June 2, 2013

The Fruit of the Spirit: JOY.  For many people, there is no joy in life.  The daily demands of work and the subtle pressures of "getting by" often rob us of any deep sense of gratification.  We all want happiness.  We all want a sense of well-being.  Too often, at the end of the day, our mind is preoccupied with discord, rehearsing life's little injustices, and we wonder, what's it all about.  Paul lists as one of the "Fruits of the Spirit," joy.  What does this mean?  How does it help?  And how do we claim it?

May 26, 2013

We will continue our thoughts on "Fruits of the Spirit."  The New Testament lesson (John 16:12-15) talks about the "Spirit of Truth that dwells in believers.  There is a sense in which "Truth" is not something we learn from experience or are taught by teachers; Jesus says, the world does not know it.  We must be open to it.  The disciples and early Christian converts had to wait for it.
The passages for Sunday associate the fundamental principle of "Wisdom," which is at the heart of the Wisdom Literature in the Hebrew Bible (Job, Psalms, Proverbs, Ecclesiastes, Song of Solomon), with the "Holy Spirit" of the New Testament.  The Holy Spirit is God’s indwelling "Spirit of Truth," ever present and ready to both inspire and guide us.
Inner Truth has much to do with a Divinely inspired inner sense of love, the reaching out of the heart in a spiritual embrace of others.  Love is the "Fruit of the Spirit" we will celebrate this Sunday.  

May 19, 2013

The story of the Tower of Babel tells about how people's languages are confused.  Metaphorically, this includes people who speak the same language, and do not understand each other.  Juxtaposing this passage with the coming of the Holy Spirit at Pentecost, we find that the meaning of Pentecost is a reversal of the Babel curse.  This Sunday, we will consider the effects of our words, which flow from whatever "spirit" lives within us.

May 12, 2013

After Jesus' farewell speech, he offered a prayer (John 17:20-26).  Next to the Lord's Prayer, this is one of the most powerful prayers in the Bible.  The prayer asks of unity.  The prayer asks for ONEness in Spirit.  The prayer embraces every disciple in this ultimate "togetherness," (Jesus in God, God in Jesus, Jesus in us, we in Jesus)—all in the knowledge of our Holy Parent.  Next Sunday, we will explore further what this prayer offers.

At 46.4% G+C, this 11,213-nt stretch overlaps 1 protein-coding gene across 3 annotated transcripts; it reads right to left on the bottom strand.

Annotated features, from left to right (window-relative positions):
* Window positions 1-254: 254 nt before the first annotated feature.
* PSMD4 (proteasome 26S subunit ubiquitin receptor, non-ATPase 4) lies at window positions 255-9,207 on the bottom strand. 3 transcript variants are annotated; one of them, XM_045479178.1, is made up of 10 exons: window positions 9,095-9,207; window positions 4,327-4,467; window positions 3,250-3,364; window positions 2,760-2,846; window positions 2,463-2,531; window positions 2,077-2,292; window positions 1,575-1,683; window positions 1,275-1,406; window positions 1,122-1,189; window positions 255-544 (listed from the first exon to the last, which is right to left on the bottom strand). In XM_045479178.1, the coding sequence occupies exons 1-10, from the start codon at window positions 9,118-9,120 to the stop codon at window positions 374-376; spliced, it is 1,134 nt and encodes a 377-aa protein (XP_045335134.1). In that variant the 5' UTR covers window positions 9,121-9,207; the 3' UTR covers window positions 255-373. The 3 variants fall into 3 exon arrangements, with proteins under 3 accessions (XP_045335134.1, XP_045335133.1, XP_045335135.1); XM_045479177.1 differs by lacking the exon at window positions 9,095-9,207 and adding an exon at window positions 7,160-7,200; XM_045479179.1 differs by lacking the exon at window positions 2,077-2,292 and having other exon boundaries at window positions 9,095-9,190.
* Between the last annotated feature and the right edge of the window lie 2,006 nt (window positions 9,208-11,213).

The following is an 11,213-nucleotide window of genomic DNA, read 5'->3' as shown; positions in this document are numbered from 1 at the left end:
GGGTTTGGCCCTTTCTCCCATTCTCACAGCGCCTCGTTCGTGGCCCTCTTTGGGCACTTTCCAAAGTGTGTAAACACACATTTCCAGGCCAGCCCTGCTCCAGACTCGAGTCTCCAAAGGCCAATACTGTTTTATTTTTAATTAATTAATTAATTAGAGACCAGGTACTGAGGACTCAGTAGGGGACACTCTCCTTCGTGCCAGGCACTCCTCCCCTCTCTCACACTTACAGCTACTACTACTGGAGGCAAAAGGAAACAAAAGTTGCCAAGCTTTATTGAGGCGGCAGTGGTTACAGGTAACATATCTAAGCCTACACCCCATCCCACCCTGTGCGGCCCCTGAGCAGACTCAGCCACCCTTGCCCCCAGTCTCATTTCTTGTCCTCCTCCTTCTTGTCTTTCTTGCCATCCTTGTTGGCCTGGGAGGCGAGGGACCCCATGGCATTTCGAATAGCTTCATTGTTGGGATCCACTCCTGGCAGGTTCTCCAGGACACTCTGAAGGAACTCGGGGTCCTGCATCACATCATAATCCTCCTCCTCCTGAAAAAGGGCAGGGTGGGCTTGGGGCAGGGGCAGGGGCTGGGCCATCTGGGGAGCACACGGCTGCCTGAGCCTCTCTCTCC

May 5, 2013

Please read and ponder John 5:1-9, and John 14:23-29. The first text asks us to feel what the crippled man at the pool of Beth-Zatha felt, as he sat beside this pool, waiting for the waters to stir, waiting for an opportunity to beat the crowds, waiting to be healed.  Jesus approached him with a most unusual question: "Do you really want to be healed?"  (This pattern occurs in other healing stories.) 
As strange as it sounds, sometimes people become comfortable with their struggles.  In this passage, Jesus challenges our habitual propensity to stay stuck, our tendency to repeat unhealthy behaviors, the tenacity with which we cling to unhealthy attitudes.  To heal, we must envision something new, and then desire it, long for it, hope for it (Hebrews 11:1).  Jewish Mysticism is keen on the principle that all creativity, divine and human, springs from desire.  We must genuinely want it.  Sunday, we’ll examine how a holy desire invites into our heart the "Holy Spirit" that Jesus promised.